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Understanding Trauma

Updated: Sep 25, 2023

Trauma is an event that causes significant physical or emotional harm and/or is life-threatening. Lasting effects from trauma can impact mental, emotional, physical, and spiritual health, and may also impact social wellbeing. Trauma is diverse, and it knows no boundaries. It spans across gender, race, ethnicity, socioeconomic status, sexual orientation, ability, or spiritual affiliation. Examples of some traumatic events include:

  • Poverty

  • Growing up with an alcoholic parent

  • Neglect

  • Physical abuse

  • Emotional abuse

  • Sexual abuse

  • War

  • Witnessing a violent act

  • Racism

  • Oppression

  • Human Trafficking

  • Human Smuggling

Trauma can affect both the individual experiencing it, as well as the friends and family around them. In the book The Body Keeps the Score by Bessel Van Der Kolk, M.D., trauma is defined as “unbearable and intolerable.” When someone experiences a trauma, they often try to forget what happened. Sometimes it is by sheer willpower, trying to push the trauma out of their mind using incredible amounts of energy. Others will try to numb through the use of alcohol, drugs, self-harm, and other self-destructive behaviors. The brain cannot deny the trauma, even through the use of these maladaptive coping skills. The brain will try to protect and survive at all costs. This can lead to reactions of perceived threat through releasing excessive stress hormones, which is also where the fight, flight, and freeze reactions come into play.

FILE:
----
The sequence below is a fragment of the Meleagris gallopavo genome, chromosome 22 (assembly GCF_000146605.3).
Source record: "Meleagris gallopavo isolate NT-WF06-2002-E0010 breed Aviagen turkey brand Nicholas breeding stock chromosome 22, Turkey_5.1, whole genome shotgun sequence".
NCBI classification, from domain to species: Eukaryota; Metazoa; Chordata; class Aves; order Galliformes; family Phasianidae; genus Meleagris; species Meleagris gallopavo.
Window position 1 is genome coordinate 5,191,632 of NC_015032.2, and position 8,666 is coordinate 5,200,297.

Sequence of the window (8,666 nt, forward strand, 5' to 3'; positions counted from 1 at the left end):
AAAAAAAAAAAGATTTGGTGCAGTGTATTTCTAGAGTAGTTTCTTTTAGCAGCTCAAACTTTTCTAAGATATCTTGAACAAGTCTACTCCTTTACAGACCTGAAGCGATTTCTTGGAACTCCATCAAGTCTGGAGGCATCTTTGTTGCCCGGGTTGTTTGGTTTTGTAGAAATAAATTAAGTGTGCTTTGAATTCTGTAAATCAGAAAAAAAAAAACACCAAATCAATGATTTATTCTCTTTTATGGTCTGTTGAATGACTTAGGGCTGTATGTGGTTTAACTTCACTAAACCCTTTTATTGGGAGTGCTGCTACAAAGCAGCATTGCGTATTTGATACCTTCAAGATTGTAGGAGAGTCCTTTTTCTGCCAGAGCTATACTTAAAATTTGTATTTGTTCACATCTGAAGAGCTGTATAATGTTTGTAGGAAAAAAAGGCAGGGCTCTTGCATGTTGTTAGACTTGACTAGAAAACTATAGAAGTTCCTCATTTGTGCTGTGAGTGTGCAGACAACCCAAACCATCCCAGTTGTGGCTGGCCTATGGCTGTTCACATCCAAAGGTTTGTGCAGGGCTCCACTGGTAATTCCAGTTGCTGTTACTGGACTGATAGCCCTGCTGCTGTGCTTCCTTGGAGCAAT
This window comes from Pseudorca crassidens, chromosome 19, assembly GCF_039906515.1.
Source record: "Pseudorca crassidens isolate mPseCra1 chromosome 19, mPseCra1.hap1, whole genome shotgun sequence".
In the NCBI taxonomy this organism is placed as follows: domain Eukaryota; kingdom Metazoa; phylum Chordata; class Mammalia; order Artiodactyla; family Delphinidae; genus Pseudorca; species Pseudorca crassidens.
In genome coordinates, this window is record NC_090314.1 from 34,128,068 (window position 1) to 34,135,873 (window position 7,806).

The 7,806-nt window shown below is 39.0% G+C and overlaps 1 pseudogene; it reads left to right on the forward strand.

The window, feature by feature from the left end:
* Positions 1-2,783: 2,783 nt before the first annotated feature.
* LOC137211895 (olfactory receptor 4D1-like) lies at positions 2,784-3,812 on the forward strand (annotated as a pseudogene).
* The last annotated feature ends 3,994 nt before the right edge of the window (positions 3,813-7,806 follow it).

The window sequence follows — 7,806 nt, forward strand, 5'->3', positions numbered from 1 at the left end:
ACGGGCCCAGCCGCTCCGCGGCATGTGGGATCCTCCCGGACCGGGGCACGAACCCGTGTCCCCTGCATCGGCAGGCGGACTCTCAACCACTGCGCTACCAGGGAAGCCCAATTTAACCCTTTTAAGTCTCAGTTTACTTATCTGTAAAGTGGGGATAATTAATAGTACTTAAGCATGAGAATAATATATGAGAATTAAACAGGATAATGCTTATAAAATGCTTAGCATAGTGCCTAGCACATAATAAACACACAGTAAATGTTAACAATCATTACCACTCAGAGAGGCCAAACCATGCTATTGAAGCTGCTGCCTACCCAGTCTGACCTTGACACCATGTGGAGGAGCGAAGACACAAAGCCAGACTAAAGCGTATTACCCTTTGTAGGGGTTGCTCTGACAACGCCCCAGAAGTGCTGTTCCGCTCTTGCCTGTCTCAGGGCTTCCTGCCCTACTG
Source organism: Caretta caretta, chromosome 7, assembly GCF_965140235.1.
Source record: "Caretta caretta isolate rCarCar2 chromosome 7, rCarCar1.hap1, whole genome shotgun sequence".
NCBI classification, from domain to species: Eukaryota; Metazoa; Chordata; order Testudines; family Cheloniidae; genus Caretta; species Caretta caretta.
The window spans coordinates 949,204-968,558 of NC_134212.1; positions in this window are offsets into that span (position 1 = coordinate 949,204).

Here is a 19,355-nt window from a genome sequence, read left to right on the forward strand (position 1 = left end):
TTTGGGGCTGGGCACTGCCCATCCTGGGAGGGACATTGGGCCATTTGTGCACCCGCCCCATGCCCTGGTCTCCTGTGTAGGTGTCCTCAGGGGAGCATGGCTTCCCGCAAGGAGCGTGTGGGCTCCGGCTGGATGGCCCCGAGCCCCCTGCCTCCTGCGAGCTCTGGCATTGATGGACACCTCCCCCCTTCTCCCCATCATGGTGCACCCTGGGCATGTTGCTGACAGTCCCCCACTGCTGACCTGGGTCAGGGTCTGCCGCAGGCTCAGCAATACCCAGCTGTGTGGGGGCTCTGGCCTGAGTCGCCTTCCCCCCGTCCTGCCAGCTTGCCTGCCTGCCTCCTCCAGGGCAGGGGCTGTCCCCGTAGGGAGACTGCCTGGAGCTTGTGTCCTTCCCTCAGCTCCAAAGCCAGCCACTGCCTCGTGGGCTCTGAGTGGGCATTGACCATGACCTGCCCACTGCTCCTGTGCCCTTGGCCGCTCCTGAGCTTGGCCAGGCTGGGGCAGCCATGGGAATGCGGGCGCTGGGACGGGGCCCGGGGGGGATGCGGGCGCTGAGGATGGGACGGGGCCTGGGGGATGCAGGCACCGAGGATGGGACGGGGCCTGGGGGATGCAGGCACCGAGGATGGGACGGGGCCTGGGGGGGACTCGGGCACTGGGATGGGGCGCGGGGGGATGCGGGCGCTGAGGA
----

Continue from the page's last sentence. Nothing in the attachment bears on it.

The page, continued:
Experiencing a trauma is overwhelming, as is the aftermath of the trauma. Many people experience memories, triggers, flashbacks, and nightmares as the brain tries to process what has occurred and survive. It may feel like there is no end in sight to the painful reality of dealing with trauma, but there are success stories out there. It is important to hold on to hope, because you can come out on the other side. There are therapies and techniques available that are backed by research that show a great deal of promise and success. While some of these will be explored in future blog posts, it is also important to know that your therapist can help you in discerning what will be most beneficial for you. Healing from trauma is messy and hard. It is a process that takes time. While it is not an immediate fix, it is something that can help lessen the effects of trauma through exploring healthy coping strategies, providing education, and alleviating distress.

1: The Body Keeps the Score – Bessel Can Der Kolk, M.D.

2: Substance Abuse and Mental Health Administration:

3: Center for Substance Abuse Treatment (US). Trauma-Informed Care in Behavioral Health Services. Rockville (MD):

4: Trauma-Informed Care Implementation Resource Center:

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